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Subban's impact with Devils about more than on-ice production

Defenseman brings larger-than-life personality, passion for charitable work to New Jersey

by Tom Gulitti @TomGulittiNHL / NHL.com Staff Writer

VANCOUVER -- Keith Veltre was at the Jersey Shore enjoying some beach time with his family Saturday when he heard the New Jersey Devils acquired defenseman P.K. Subban in a trade from the Nashville Predators.

"I got out of the ocean and my phone had like 30-something text messages," Veltre said. "It was, 'Hey, did you hear the news?' People are just excited."

As co-founder of the Hockey in New Jersey program and co-coach of the boys hockey team at East Side High School in Newark, Veltre is excited too. He understands the impact Subban, a player of color of Caribbean descent, can have in the community surrounding Prudential Center, the Devils' Newark arena that opened in 2007.

 

[RELATED: Subban traded to Devils by Predators | Subban further adds to buzz surrounding Devils]

 

"We've talked about, 'Imagine having someone like him come to the Devils,'" Veltre said. "Not only is he obviously from a diverse background, but he has the personality and the swag and the wherewithal in terms of wanting to do things in the community. I don't know him personally, but I think he could get the interest to the next level, to the level we were always hoping for."

The trade for Subban made the Devils the biggest winners at Rogers Arena for the 2019 NHL Draft, which concluded Saturday, after they selected center Jack Hughes from the USA Hockey National Team Development Program Under-18 team with the No. 1 pick Friday.

Of course, New Jersey's primary interest in Subban is his skill as a defenseman. The 2013 winner of the Norris Trophy as the best defenseman in the NHL, Subban immediately will fit into their top pair and first power-play unit.

Video: Subban excited about trade to Devils

But the 30-year-old's larger-than-life personality and passion for charitable work make him an even more valuable asset for the Devils in their efforts to grow their fanbase and connection with inner-city Newark's rebuild.

"In terms of who he is, it's perfect," Devils president Hugh Weber said. "He's got a long track record of being an incredible contributor on the ice, the fans love him, but he's also great in the community. So if you think about what we're trying to do with the Devils and how in a crowded market of New York have the Devils be relevant and respected, he is a critical component to taking that step."

The Devils haven't had a defenseman of Subban's quality since Scott Stevens retired and Scott Niedermayer left to sign with the Mighty Ducks of Anaheim following the 2004-05 season that was canceled because of a lockout. And Subban's star quality rivals that of goalie Martin Brodeur in his prime.

A three-time Stanley Cup winner and four-time winner of the Vezina Trophy as the top goalie in the NHL who retired in 2015 and was inducted into the Hockey Hall of Fame in 2018, Brodeur played at the time when the Devils, under former general manager Lou Lamoriello, focused more on the team than marketing individual players.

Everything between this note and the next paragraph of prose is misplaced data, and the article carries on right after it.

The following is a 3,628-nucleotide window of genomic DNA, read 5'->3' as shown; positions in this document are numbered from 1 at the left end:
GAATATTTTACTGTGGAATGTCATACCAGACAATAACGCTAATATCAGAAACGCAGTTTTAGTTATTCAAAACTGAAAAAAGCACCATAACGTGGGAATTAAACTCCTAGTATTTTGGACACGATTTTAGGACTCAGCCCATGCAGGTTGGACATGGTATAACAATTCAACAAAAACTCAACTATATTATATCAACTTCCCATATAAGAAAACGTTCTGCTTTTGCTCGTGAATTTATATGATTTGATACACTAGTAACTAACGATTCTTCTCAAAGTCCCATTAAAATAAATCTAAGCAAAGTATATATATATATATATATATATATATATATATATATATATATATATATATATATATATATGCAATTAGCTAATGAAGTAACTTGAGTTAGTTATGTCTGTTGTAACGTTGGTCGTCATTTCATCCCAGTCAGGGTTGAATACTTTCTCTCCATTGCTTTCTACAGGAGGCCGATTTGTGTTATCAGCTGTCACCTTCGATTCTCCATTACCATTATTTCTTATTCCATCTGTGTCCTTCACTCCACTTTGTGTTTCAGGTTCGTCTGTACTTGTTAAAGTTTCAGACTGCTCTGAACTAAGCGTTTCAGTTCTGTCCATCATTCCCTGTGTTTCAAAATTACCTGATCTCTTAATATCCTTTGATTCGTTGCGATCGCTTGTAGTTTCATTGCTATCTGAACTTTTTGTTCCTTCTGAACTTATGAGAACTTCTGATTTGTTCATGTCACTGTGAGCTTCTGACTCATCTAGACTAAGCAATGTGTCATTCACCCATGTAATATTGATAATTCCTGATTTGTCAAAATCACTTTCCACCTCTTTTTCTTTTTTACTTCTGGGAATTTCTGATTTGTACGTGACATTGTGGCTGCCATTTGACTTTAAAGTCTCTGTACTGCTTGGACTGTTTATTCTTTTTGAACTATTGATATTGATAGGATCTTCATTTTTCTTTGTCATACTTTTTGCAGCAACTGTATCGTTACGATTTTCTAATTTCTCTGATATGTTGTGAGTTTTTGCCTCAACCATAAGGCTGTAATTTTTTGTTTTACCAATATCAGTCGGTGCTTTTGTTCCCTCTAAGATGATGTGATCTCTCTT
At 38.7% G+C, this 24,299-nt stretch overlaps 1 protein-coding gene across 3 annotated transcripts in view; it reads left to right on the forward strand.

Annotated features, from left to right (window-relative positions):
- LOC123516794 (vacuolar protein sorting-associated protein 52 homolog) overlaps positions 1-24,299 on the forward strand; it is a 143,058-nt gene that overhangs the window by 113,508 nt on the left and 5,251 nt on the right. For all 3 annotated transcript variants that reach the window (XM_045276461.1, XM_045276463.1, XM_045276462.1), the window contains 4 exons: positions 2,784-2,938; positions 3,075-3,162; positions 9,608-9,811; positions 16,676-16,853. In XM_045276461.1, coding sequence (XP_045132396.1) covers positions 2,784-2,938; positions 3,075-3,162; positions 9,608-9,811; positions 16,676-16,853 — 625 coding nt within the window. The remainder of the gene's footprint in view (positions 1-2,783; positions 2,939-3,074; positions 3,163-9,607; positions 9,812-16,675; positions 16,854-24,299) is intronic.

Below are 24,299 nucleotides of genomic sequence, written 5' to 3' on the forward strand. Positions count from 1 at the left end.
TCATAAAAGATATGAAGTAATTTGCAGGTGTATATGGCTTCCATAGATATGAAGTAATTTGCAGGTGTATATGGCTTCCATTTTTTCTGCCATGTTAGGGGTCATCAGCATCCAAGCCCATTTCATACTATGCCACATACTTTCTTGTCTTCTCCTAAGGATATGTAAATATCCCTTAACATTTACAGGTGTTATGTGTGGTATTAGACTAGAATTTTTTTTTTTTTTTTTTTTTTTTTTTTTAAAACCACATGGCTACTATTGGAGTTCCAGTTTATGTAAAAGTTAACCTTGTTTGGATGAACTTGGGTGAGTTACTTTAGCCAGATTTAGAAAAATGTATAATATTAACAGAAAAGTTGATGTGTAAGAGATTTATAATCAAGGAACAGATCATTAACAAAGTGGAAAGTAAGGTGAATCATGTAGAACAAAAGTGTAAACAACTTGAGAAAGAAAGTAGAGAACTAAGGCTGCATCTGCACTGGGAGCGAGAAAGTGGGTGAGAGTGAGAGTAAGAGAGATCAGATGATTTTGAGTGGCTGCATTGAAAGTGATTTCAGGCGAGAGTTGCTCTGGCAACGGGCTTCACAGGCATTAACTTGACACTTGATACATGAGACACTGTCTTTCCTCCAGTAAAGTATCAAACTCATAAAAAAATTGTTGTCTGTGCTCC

Under Weber and GM Ray Shero, Subban will have opportunities playing in the shadow of Manhattan that Brodeur never had. That's something that can benefit Subban, the Devils and Newark.

Video: Subban traded to Devils during Day 2 of draft

Subban is already embracing the opportunity with enthusiastic posts on Instagram and Twitter, including one changing his Twitter profile picture to a photoshopped one of him dressed as the Devil.

"There's people following him everywhere," said Brodeur, now the Devils' executive vice president of business development. "It's going to be a real benefit to our organization, there's no doubt about that. It's going to put us a bit more in the limelight than maybe we were in the past few years."

Subban might have the biggest impact helping the Devils continue to grow the game in Newark and the surrounding area. They are partners, along with the NHL, with the Hockey in New Jersey program, which began with five players when Veltre helped found it as Hockey in Newark in 2003.

Now with additional clubs in Belleville, Englewood, Jersey City and Montclair, it has more than 1,100 players, including more than 500 in Newark. Veltre believes having a player like Subban on the Devils will encourage more players of color to take up the game.

"I think it makes a world of difference to have someone that looks like him and also someone who is an all-star and has been an all-star on a big stage," Veltre said. "... I think our kids can relate to him better than probably anybody who ever played in the NHL."

Video: P.K. Subban traded to Devils

For that reason, former Devils defenseman and captain Bryce Salvador believes Subban will be able to make a much bigger impact than he did during his playing days in New Jersey. Salvador, who retired in 2015 and is an analyst for MSG Network, was the third black captain in NHL history, following Dirk Graham with the Chicago Blackhawks and Jarome Iginla with the Calgary Flames.

"If you look at Jarome and myself, we're biracial, so we're not as ethnically black," Salvador said. "Obviously, we're black, but for some of the communities, it can still be a little bit hard for them to relate to us. But a guy like P.K. comes in and he's engaging, he loves going into communities. You know all the great stories about him. So it's one thing to just fit the role, but are you genuine? He is, so he definitely will (make an impact) in the Newark community."

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